Lone Warrior Panel

Rating: 
Round Trip Distance: 1.2 miles
Difficulty: Easy
Elevation: 7011 - 7040 feet
Cellphone: 0-2 bars
Time: 45 mins.
Trailhead: Lone Warrior
Fee: none
Attractions: rock art, scenic geology




The Lone Warrior Panel is located in the San Rafael Swell west of Green River, Utah. The panel consists of a single image that is holding a shield. There are other pictograph type images nearby along the same area of cliffs that are too faded and washed out to discern what they looked like originally. Petroglyphs can also be found some of which are a bit easier to read.


Getting to the Lone Warrior Panel requires negotiating multiple backcountry roads that require a high clearance vehicle that preferably is 4-wheel drive. That said, we have seen a Volkswagen bug and a Mini Cooper back in there in the past. From Interstate 70 take Exit 131 which is marked with signs for the Temple Mountain and Sinbad Roads.


From the interstate follow the Temple Mountain Road for about 3.9 miles and turn right on the Sinbad Road where the signs are also pointing the way to Swasey's Cabin.


Continue following the Sinbad Road, staying right after 1 mile, for about 5 miles to where there is another sign pointing the way to the Swasey Cabin that indicates you have driven 9 miles since leaving the interstate. At this intersection continue on the route to the Swasey Cabin. If you were to turn right and pass under the Interstate you would be able to get to Dutchman Arch and the Head of Sinbad Pictographs.


The Lone Warrior trailhead will come up about 1 mile from the Head of Sinbad intersection.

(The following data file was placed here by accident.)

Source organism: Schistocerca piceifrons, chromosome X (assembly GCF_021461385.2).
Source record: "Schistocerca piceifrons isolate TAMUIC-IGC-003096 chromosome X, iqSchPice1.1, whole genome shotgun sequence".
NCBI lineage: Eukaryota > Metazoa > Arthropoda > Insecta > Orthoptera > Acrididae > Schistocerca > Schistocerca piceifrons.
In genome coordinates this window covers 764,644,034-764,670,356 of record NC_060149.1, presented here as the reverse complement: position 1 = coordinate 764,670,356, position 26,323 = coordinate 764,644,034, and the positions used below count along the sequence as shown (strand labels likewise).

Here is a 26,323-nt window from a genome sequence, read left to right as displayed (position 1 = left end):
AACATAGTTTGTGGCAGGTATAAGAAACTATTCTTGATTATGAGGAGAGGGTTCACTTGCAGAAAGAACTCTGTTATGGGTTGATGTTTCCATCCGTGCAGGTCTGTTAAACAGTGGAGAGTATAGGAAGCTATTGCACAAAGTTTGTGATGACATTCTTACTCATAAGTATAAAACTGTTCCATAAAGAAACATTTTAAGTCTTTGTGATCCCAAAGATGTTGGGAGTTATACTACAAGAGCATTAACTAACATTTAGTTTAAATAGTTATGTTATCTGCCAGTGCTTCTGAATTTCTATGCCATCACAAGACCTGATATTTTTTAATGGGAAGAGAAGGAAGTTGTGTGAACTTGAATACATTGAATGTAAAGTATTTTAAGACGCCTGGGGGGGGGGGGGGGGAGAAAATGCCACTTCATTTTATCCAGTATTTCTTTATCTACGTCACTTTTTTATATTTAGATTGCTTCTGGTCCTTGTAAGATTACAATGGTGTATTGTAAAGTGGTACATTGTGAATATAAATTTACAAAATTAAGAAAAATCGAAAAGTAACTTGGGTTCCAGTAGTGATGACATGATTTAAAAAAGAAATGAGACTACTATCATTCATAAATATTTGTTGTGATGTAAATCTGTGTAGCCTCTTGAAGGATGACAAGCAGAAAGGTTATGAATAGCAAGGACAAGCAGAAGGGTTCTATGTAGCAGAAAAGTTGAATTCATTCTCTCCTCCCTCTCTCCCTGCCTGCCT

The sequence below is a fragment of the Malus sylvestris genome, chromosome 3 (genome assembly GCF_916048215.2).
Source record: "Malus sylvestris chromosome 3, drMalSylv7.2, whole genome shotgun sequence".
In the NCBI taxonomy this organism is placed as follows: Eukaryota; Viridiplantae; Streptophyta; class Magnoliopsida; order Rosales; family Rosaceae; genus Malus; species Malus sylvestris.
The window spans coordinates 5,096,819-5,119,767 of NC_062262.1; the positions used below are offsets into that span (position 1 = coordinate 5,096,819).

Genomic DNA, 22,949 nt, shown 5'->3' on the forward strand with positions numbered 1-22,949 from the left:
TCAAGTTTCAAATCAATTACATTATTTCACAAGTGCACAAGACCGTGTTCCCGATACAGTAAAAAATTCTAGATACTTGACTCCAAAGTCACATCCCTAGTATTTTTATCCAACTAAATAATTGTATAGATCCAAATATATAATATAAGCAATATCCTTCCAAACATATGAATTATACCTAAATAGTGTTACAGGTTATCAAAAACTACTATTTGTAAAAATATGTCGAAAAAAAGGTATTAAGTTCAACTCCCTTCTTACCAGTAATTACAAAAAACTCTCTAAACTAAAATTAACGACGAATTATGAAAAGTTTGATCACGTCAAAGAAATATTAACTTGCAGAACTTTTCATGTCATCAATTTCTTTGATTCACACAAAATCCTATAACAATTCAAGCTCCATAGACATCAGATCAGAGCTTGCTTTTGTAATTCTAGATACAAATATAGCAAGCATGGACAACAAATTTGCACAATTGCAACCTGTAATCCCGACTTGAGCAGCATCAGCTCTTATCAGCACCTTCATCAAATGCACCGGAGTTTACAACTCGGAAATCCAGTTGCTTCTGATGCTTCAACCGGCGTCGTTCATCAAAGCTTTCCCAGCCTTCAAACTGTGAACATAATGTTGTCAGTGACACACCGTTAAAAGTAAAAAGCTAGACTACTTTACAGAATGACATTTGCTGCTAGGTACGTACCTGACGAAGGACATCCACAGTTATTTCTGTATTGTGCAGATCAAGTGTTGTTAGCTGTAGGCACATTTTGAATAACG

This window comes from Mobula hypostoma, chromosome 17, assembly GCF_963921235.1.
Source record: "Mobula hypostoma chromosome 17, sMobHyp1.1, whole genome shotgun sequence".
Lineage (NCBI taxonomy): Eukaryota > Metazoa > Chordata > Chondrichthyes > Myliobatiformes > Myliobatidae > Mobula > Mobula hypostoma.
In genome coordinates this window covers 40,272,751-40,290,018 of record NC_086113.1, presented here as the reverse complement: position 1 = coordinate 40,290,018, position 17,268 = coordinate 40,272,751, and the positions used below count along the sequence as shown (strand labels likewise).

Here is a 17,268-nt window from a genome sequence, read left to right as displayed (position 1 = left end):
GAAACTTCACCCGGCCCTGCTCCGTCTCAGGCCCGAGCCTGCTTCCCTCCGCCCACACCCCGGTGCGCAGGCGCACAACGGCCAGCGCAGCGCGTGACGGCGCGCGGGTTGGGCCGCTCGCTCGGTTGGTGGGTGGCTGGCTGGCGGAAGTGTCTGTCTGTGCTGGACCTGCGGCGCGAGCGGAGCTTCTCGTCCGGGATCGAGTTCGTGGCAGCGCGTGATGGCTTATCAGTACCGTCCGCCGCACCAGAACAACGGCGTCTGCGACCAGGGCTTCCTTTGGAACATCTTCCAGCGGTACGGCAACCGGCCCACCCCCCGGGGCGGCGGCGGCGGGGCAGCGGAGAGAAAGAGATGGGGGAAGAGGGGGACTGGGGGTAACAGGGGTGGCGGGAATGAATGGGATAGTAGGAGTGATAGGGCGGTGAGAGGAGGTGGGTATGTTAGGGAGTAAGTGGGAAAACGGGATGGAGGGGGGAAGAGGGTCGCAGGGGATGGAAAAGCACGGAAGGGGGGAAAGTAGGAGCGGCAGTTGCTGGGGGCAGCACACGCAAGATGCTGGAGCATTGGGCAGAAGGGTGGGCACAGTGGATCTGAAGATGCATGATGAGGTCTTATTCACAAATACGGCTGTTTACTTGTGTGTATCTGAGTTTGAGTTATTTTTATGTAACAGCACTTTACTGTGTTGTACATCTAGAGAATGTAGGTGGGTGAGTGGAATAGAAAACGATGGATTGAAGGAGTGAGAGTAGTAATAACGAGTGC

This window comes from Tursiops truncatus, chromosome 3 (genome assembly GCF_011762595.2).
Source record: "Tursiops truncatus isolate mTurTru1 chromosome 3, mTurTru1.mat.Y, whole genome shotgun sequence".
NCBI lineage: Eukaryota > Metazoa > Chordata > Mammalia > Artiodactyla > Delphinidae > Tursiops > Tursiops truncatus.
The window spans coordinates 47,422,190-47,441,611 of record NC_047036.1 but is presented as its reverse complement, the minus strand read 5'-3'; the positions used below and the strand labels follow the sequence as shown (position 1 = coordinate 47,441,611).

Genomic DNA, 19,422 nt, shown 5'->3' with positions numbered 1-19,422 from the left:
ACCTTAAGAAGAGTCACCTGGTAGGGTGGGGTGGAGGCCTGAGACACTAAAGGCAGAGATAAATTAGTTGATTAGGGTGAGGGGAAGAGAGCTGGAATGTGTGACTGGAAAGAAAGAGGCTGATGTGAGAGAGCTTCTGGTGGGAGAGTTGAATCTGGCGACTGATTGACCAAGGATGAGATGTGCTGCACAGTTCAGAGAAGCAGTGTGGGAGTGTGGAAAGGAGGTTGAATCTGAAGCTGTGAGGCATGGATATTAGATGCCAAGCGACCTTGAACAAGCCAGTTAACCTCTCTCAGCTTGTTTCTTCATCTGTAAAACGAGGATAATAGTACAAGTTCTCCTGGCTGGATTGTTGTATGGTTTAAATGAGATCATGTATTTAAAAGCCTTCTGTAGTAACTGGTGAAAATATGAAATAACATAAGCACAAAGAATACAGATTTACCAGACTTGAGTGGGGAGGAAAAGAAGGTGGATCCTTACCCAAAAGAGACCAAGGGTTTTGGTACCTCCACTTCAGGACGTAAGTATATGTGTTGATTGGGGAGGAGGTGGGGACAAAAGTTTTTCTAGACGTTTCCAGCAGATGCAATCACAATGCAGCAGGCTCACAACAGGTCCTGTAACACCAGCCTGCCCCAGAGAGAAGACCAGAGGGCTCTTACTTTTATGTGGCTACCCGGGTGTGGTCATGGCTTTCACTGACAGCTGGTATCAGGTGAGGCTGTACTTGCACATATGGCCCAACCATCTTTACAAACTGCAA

The half mile long road that leads the rest of the way to the Lone Warrior Panel has a lot of loose sand and it is washed out in places. We opted to hike the rest of the way to work the kinks out of our legs from the drive in.


The incredible scenery that you get to enjoy is typical of the San Rafael Swell.


The areas where there is rock art are fenced off to keep the cows from rubbing up against them. The fences have walkthroughs for people to enter them.


The first fenced off area has some pictographs that are too faded to tell what they were. It also has some petroglyphs that are a little easier to see but still pretty faint.


Here is the same panel with a rough outline that we did on the computer. Remember that it is illegal to chalk petroglyphs or to damage them in any way.


Off to the right there are a few more petroglyphs, some old signatures, and some sharpening grooves.


The Lone Warrior Panel is in the next fenced off area. This guy is pretty faded also but doesn't look too bad if you can catch it in the right light.


Judging from the height of the various images on the cliffs it looks apparent that the wind has blown in at least 3 or 4 feet of sand since the time when they were made. At the very end of the the little stub canyon is an alcove that shows signs of habitation like soot and rocks that have been reddened by fire That alcove is almost completely filled in with sand. As far as the Lone Warrior Panel goes, it is interesting but it doesn't come close to approaching many of the other Barrier Canyon style panels that the San Rafael Swell is famous for. There are a few other interesting places nearby like the Swasey Cabin, the Ice Box Foot trail and the Eagle Canyon Arch that can all be visited at the same time as the Lone Warrior Panel for a very worthwhile trip to the Swell. If you would like to see it for yourself then all you have to do is 'Take a hike'.